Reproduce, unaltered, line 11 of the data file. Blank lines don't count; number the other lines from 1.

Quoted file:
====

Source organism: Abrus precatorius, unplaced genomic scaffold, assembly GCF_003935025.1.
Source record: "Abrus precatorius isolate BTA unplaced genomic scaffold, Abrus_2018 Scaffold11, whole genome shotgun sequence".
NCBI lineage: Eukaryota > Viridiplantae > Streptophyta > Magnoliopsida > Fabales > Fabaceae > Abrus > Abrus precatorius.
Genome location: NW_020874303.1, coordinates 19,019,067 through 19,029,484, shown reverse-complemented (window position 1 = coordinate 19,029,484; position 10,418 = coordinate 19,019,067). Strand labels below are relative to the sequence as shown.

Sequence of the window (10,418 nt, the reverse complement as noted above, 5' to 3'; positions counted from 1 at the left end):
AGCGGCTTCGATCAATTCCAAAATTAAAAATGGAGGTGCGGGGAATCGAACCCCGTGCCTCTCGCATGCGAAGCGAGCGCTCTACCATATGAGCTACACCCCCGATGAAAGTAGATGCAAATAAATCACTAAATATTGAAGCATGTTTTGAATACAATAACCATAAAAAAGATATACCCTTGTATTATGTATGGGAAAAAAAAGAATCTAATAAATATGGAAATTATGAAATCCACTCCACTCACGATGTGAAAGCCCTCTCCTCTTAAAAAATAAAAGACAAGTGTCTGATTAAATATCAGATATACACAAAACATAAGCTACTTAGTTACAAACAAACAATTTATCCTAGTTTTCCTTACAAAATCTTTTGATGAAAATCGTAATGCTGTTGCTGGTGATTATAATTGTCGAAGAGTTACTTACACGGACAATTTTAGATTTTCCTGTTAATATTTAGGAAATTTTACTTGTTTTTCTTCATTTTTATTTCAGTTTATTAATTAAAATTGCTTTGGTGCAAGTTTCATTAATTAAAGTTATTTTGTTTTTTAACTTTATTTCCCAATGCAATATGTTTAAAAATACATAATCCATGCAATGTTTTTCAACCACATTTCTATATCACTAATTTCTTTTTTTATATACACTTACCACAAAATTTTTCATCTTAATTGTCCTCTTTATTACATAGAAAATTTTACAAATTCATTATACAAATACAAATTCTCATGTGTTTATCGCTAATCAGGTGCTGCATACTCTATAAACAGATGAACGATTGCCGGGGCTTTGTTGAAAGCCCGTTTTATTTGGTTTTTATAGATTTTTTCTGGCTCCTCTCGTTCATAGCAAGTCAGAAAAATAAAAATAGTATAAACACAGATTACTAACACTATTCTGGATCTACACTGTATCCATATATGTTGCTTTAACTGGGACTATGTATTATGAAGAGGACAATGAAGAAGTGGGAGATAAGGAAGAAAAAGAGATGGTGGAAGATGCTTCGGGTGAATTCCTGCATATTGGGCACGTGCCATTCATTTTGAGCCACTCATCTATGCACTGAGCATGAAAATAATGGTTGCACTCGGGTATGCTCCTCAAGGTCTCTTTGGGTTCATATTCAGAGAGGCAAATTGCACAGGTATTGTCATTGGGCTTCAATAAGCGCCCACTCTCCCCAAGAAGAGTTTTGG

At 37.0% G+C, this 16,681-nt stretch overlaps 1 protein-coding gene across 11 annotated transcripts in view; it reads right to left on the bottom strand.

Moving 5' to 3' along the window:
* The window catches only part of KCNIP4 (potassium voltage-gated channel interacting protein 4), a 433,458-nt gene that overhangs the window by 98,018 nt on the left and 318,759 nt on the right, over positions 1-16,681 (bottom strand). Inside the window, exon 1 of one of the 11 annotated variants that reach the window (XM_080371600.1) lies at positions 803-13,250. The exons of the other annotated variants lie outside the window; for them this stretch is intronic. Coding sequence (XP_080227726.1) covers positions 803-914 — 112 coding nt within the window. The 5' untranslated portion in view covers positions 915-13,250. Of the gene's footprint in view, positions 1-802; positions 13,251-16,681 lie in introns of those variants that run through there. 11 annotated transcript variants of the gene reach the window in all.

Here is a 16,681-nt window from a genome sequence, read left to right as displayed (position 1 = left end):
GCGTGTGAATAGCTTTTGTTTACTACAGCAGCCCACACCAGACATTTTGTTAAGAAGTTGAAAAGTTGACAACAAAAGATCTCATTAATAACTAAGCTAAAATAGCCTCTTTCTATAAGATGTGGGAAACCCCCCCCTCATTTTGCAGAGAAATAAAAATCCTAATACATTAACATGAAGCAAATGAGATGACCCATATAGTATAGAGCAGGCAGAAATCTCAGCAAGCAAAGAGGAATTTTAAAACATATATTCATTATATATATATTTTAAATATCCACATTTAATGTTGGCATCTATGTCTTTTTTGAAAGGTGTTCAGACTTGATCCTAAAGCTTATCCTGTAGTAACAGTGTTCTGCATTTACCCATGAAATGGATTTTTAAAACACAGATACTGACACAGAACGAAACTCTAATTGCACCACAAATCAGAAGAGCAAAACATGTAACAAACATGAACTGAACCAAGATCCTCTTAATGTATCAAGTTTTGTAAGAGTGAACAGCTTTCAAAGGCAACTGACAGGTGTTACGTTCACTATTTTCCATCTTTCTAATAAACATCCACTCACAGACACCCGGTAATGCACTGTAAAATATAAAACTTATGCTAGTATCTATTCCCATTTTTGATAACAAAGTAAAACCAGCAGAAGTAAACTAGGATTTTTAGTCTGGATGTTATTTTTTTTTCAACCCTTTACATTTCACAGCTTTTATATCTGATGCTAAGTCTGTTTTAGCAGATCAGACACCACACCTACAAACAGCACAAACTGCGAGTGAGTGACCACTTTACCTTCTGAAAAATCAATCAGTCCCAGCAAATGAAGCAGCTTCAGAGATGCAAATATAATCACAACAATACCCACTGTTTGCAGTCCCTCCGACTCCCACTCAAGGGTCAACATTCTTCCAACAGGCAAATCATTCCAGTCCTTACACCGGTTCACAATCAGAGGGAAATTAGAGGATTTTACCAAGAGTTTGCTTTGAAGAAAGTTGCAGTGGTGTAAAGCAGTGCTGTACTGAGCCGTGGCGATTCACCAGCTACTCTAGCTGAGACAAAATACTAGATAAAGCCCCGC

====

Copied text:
GCGTGTGAATAGCTTTTGTTTACTACAGCAGCCCACACCAGACATTTTGTTAAGAAGTTGAAAAGTTGACAACAAAAGATCTCATTAATAACTAAGCTAAAATAGCCTCTTTCTATAAGATGTGGGAAACCCCCCCCTCATTTTGCAGAGAAATAAAAATCCTAATACATTAACATGAAGCAAATGAGATGACCCATATAGTATAGAGCAGGCAGAAATCTCAGCAAGCAAAGAGGAATTTTAAAACATATATTCATTATATATATATTTTAAATATCCACATTTAATGTTGGCATCTATGTCTTTTTTGAAAGGTGTTCAGACTTGATCCTAAAGCTTATCCTGTAGTAACAGTGTTCTGCATTTACCCATGAAATGGATTTTTAAAACACAGATACTGACACAGAACGAAACTCTAATTGCACCACAAATCAGAAGAGCAAAACATGTAACAAACATGAACTGAACCAAGATCCTCTTAATGTATCAAGTTTTGTAAGAGTGAACAGCTTTCAAAGGCAACTGACAGGTGTTACGTTCACTATTTTCCATCTTTCTAATAAACATCCACTCACAGACACCCGGTAATGCACTGTAAAATATAAAACTTATGCTAGTATCTATTCCCATTTTTGATAACAAAGTAAAACCAGCAGAAGTAAACTAGGATTTTTAGTCTGGATGTTATTTTTTTTTCAACCCTTTACATTTCACAGCTTTTATATCTGATGCTAAGTCTGTTTTAGCAGATCAGACACCACACCTACAAACAGCACAAACTGCGAGTGAGTGACCACTTTACCTTCTGAAAAATCAATCAGTCCCAGCAAATGAAGCAGCTTCAGAGATGCAAATATAATCACAACAATACCCACTGTTTGCAGTCCCTCCGACTCCCACTCAAGGGTCAACATTCTTCCAACAGGCAAATCATTCCAGTCCTTACACCGGTTCACAATCAGAGGGAAATTAGAGGATTTTACCAAGAGTTTGCTTTGAAGAAAGTTGCAGTGGTGTAAAGCAGTGCTGTACTGAGCCGTGGCGATTCACCAGCTACTCTAGCTGAGACAAAATACTAGATAAAGCCCCGC